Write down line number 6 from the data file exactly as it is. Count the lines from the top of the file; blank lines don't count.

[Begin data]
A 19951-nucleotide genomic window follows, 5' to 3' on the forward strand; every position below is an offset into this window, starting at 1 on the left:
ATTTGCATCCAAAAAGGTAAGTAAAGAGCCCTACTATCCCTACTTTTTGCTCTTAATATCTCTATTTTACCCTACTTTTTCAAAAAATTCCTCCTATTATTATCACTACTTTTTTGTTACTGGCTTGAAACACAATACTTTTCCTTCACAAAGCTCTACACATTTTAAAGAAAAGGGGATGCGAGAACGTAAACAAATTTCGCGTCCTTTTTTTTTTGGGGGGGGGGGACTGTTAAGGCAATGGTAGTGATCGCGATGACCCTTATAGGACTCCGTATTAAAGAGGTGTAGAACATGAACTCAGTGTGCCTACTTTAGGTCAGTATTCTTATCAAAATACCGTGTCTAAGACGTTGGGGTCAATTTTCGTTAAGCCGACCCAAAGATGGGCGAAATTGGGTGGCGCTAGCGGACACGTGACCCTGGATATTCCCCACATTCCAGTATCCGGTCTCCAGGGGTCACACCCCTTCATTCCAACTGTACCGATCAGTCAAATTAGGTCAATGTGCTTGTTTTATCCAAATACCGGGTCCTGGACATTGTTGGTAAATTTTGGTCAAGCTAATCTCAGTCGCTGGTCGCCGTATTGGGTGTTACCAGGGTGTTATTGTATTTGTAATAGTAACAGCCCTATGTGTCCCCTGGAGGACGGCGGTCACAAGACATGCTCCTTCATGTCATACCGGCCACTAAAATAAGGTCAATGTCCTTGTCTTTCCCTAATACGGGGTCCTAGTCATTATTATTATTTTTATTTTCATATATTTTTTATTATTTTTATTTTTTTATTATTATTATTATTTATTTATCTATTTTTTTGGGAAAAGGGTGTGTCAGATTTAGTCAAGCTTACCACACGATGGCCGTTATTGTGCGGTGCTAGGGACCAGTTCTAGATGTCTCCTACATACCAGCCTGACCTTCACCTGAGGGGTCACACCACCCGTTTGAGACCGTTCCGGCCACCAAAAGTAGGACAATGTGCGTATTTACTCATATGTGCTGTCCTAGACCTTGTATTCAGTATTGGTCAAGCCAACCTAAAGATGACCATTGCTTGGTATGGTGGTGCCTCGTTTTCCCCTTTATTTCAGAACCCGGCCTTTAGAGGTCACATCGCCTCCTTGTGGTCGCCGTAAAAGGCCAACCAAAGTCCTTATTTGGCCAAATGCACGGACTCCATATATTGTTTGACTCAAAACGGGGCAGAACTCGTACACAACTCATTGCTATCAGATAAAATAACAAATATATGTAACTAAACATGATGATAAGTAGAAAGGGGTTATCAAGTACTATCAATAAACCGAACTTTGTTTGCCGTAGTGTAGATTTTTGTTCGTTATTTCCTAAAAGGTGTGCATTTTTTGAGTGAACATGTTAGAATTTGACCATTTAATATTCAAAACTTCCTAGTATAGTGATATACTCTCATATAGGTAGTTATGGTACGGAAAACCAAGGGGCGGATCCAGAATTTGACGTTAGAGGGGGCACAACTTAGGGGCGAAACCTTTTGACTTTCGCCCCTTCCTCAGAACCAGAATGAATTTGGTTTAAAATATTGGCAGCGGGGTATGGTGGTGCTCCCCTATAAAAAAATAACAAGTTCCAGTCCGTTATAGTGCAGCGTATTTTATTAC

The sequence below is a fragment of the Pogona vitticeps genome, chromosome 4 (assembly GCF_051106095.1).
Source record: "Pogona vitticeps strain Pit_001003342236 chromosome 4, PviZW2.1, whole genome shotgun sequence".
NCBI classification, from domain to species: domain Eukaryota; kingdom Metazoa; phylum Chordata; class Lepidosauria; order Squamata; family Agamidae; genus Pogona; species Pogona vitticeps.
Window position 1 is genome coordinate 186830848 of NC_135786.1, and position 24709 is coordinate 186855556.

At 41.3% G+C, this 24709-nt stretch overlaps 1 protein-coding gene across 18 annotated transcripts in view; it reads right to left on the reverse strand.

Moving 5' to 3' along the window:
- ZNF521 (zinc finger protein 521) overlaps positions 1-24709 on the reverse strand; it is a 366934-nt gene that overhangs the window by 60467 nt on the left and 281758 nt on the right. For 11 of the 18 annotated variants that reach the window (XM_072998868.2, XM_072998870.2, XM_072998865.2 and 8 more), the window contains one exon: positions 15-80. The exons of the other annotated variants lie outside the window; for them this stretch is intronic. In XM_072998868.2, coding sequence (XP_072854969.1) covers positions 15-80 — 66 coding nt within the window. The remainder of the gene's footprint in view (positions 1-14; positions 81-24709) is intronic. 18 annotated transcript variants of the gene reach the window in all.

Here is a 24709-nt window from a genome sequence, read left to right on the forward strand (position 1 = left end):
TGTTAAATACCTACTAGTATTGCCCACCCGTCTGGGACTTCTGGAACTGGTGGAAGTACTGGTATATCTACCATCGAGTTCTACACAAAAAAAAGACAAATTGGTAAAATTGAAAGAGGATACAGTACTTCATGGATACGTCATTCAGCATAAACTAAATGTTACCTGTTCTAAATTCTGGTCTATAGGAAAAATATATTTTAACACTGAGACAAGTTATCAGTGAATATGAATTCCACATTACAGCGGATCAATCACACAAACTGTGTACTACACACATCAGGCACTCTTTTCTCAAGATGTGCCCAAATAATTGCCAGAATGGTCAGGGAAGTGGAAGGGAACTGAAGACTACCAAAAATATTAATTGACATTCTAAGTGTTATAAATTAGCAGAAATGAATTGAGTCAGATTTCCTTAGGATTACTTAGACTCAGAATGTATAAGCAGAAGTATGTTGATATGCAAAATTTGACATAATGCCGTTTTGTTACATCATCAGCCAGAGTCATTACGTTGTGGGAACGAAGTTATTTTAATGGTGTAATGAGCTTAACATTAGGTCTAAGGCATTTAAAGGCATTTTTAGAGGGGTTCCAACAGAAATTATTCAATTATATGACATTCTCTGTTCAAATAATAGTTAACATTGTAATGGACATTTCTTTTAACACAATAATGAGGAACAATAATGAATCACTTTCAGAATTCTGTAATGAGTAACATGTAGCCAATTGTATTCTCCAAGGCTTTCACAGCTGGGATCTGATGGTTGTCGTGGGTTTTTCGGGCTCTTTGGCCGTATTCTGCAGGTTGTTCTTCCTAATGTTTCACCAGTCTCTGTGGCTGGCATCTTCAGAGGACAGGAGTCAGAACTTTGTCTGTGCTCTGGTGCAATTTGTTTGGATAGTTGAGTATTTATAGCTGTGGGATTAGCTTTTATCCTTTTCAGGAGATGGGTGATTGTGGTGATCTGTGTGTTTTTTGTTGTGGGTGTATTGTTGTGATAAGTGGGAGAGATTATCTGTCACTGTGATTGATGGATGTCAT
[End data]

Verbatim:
Window position 1 is genome coordinate 186830848 of NC_135786.1, and position 24709 is coordinate 186855556.